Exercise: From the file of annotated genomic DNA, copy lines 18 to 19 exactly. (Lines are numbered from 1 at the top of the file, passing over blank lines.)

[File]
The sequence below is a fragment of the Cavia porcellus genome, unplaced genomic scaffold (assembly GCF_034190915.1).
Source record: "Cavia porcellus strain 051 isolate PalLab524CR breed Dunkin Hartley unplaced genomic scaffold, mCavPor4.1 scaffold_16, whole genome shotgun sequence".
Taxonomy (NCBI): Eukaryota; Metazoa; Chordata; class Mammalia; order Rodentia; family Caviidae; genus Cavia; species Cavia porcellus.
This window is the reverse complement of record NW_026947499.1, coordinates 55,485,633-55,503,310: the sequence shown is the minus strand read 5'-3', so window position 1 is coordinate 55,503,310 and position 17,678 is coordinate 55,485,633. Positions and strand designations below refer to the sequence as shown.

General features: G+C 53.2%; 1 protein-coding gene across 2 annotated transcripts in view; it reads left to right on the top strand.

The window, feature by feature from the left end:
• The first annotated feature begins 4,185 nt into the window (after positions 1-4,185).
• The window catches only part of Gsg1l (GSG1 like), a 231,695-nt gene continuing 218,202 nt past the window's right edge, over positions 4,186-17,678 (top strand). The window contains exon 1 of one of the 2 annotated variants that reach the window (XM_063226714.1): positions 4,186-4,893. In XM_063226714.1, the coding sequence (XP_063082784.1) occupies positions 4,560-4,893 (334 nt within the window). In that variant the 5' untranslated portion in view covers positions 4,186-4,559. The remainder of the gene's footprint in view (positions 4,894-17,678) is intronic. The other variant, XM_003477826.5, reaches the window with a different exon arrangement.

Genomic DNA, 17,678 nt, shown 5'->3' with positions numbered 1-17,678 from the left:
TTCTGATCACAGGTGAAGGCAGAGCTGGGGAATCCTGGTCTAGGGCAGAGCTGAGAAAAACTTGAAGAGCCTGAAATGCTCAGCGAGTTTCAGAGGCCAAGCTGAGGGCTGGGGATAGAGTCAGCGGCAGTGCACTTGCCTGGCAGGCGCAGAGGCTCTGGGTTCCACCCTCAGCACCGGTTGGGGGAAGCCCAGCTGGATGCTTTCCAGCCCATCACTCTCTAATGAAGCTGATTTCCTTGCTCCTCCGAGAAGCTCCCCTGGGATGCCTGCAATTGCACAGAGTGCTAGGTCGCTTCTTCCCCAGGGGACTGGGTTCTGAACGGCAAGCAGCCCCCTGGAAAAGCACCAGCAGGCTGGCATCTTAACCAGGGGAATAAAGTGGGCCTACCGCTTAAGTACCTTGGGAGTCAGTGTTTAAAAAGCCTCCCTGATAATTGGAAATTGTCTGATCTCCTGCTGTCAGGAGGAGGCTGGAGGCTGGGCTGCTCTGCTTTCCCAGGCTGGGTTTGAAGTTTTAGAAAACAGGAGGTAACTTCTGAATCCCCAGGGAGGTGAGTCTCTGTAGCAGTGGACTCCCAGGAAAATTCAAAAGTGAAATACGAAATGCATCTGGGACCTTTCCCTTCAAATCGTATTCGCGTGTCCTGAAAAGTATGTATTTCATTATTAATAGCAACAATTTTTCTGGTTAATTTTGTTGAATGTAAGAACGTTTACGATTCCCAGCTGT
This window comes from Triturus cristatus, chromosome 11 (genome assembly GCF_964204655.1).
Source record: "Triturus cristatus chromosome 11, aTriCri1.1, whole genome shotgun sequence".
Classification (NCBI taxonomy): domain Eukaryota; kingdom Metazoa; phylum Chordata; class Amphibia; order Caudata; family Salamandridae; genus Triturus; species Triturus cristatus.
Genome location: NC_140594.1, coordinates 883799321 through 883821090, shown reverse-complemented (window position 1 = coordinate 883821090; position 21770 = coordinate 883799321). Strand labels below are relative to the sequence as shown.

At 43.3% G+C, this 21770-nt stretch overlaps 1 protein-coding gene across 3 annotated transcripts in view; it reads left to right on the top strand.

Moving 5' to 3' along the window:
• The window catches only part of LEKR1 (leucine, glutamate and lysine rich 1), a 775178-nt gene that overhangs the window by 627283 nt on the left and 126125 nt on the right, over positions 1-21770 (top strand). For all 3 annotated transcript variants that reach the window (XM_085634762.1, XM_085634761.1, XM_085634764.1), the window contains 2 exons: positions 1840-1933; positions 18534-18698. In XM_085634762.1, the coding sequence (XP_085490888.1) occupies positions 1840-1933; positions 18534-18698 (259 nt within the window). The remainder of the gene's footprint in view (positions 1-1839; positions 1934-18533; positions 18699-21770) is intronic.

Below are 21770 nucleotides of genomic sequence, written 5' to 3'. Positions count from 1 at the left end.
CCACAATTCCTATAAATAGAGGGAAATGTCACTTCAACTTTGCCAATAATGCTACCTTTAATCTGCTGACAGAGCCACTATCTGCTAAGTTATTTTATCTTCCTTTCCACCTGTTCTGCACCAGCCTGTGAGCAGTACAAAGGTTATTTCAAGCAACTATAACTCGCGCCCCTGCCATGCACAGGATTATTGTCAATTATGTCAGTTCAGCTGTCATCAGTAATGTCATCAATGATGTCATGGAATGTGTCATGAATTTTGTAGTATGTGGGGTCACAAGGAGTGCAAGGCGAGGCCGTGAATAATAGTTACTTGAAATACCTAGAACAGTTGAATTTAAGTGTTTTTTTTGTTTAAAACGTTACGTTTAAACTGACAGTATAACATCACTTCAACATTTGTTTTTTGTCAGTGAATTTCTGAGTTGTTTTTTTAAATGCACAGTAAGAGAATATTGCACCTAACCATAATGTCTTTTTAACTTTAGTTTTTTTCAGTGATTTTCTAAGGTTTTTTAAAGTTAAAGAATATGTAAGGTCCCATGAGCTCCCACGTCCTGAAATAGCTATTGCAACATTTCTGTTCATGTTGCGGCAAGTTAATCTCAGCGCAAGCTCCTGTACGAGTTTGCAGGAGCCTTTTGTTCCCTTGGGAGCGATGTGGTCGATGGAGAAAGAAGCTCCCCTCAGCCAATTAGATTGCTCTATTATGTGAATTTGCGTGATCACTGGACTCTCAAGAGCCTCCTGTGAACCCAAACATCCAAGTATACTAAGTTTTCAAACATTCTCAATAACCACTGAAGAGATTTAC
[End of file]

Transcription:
Below are 21770 nucleotides of genomic sequence, written 5' to 3'. Positions count from 1 at the left end.
CCACAATTCCTATAAATAGAGGGAAATGTCACTTCAACTTTGCCAATAATGCTACCTTTAATCTGCTGACAGAGCCACTATCTGCTAAGTTATTTTATCTTCCTTTCCACCTGTTCTGCACCAGCCTGTGAGCAGTACAAAGGTTATTTCAAGCAACTATAACTCGCGCCCCTGCCATGCACAGGATTATTGTCAATTATGTCAGTTCAGCTGTCATCAGTAATGTCATCAATGATGTCATGGAATGTGTCATGAATTTTGTAGTATGTGGGGTCACAAGGAGTGCAAGGCGAGGCCGTGAATAATAGTTACTTGAAATACCTAGAACAGTTGAATTTAAGTGTTTTTTTTGTTTAAAACGTTACGTTTAAACTGACAGTATAACATCACTTCAACATTTGTTTTTTGTCAGTGAATTTCTGAGTTGTTTTTTTAAATGCACAGTAAGAGAATATTGCACCTAACCATAATGTCTTTTTAACTTTAGTTTTTTTCAGTGATTTTCTAAGGTTTTTTAAAGTTAAAGAATATGTAAGGTCCCATGAGCTCCCACGTCCTGAAATAGCTATTGCAACATTTCTGTTCATGTTGCGGCAAGTTAATCTCAGCGCAAGCTCCTGTACGAGTTTGCAGGAGCCTTTTGTTCCCTTGGGAGCGATGTGGTCGATGGAGAAAGAAGCTCCCCTCAGCCAATTAGATTGCTCTATTATGTGAATTTGCGTGATCACTGGACTCTCAAGAGCCTCCTGTGAACCCAAACATCCAAGTATACTAAGTTTTCAAACATTCTCAATAACCACTGAAGAGATTTAC